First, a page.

If you’re not interested in a formal degree, there are many other ways to learn the necessary skills for a UX design career. For example, interactive online courses and self-guided learning or UX communities can help you develop your skills.
Some of these educational routes are more time-consuming than getting a degree and may have hidden costs, such as materials, tools, travel expenses, and accommodation for in-person courses. However, they can be a great way to get started and network with other UX professionals. In addition, they can also be a great source of information about the latest UX trends and developments. Generally, the most successful UX designers have a combination of hard and soft skills. They can create compelling visual designs and make products intuitive for users.
Computer Science (CS)
When researching UX programs, make sure to ask about the qualifications of the instructors and professors. Look for those with experience in the field and evidence of positive career outcomes among their students. Also, consider how well the program fits your lifestyle and goals. Many programs offer flexibility in scheduling, allowing you to work around your current commitments while learning the essential skills for a successful career as a UX designer.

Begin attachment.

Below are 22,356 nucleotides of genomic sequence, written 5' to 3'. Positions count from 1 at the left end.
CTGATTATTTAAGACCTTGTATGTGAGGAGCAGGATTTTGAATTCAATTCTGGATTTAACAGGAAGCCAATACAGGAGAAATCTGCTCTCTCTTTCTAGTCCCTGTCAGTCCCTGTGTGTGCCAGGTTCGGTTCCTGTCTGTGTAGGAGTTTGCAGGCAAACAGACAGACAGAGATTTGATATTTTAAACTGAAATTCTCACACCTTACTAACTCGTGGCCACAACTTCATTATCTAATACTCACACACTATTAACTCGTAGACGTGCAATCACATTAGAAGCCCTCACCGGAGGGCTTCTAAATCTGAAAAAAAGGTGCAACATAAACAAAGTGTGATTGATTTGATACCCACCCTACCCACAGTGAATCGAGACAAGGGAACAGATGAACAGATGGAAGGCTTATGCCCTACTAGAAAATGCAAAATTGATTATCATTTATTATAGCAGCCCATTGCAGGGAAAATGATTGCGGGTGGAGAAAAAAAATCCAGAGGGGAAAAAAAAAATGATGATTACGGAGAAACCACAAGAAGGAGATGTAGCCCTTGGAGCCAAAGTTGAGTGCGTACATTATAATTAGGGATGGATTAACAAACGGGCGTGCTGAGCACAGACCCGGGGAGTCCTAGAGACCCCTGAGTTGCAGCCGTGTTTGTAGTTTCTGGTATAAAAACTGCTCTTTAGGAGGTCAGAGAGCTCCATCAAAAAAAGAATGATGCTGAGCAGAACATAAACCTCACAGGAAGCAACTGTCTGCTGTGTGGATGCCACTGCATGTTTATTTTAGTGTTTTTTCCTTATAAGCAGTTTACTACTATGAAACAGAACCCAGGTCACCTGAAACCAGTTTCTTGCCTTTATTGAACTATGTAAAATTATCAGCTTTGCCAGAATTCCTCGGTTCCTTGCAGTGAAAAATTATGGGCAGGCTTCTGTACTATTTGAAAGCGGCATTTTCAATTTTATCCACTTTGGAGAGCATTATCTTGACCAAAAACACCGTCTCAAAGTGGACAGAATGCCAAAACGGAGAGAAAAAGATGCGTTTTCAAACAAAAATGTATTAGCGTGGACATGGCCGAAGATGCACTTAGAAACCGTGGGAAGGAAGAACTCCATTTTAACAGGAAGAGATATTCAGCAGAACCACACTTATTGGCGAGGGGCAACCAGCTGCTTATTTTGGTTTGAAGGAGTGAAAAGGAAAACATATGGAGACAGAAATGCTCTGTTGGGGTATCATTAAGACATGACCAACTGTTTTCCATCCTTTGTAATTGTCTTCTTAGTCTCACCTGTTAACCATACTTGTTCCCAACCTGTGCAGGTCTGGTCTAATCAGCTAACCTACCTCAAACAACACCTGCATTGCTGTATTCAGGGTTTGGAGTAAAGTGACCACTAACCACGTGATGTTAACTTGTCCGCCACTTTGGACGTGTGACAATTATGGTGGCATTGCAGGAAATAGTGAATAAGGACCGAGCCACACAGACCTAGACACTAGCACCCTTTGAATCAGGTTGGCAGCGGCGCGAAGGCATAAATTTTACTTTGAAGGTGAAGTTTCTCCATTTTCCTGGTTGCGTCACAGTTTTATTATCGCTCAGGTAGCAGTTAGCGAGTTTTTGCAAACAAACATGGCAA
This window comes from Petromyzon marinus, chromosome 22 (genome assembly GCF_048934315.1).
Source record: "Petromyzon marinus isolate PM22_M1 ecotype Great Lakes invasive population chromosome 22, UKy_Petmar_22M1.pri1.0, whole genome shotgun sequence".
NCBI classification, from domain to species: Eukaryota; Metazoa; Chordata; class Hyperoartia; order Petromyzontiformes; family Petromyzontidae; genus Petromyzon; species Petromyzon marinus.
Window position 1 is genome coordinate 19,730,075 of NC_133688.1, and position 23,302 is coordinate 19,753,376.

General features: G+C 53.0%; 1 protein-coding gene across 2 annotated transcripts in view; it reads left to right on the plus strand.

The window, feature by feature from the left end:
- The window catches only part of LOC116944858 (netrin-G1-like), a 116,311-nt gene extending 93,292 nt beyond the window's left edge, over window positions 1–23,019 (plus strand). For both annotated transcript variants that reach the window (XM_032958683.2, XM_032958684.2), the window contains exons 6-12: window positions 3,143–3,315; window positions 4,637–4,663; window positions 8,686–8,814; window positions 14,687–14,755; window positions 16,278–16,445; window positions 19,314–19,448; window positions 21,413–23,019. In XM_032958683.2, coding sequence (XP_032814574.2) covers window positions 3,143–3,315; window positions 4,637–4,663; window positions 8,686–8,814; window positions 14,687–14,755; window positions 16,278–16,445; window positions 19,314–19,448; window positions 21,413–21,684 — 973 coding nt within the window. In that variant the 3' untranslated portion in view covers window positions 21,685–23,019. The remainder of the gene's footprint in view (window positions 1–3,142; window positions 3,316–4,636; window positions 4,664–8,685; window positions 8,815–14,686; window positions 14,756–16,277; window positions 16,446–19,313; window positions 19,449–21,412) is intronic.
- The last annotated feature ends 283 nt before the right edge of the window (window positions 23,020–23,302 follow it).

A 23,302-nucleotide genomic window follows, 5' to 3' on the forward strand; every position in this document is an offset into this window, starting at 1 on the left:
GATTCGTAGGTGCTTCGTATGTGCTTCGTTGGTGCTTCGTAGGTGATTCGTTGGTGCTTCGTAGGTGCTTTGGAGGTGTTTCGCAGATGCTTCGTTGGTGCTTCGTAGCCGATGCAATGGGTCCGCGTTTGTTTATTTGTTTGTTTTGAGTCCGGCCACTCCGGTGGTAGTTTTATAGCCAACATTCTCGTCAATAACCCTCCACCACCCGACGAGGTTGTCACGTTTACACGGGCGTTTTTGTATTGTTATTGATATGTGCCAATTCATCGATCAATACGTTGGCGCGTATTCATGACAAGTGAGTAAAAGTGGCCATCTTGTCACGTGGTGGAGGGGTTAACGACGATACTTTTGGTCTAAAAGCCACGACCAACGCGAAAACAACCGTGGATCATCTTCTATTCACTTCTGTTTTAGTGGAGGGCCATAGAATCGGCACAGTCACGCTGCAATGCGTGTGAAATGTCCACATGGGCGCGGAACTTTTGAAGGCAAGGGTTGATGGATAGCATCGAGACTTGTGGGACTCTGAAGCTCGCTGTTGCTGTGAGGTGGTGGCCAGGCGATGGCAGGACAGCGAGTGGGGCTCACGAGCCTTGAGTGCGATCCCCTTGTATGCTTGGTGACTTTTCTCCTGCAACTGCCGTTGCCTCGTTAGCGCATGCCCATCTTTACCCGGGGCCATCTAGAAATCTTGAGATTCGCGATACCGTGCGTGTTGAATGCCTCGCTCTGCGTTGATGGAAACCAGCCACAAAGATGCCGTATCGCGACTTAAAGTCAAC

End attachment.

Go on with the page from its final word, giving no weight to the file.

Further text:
When selecting a university degree or program, find one that offers hands-on learning opportunities and allows you to apply your new knowledge immediately. It’s also important to find a program led by experienced UX professionals that provides networking opportunities with fellow designers. While a degree in programming may not seem like an obvious choice for those looking to become UX designers, it prepares students with the hard skills necessary for the job. Programming degrees allow students to learn the basics of front-end coding in various computer languages. Additionally, this major develops soft skills, such as communication and collaboration, that are critical for UX design.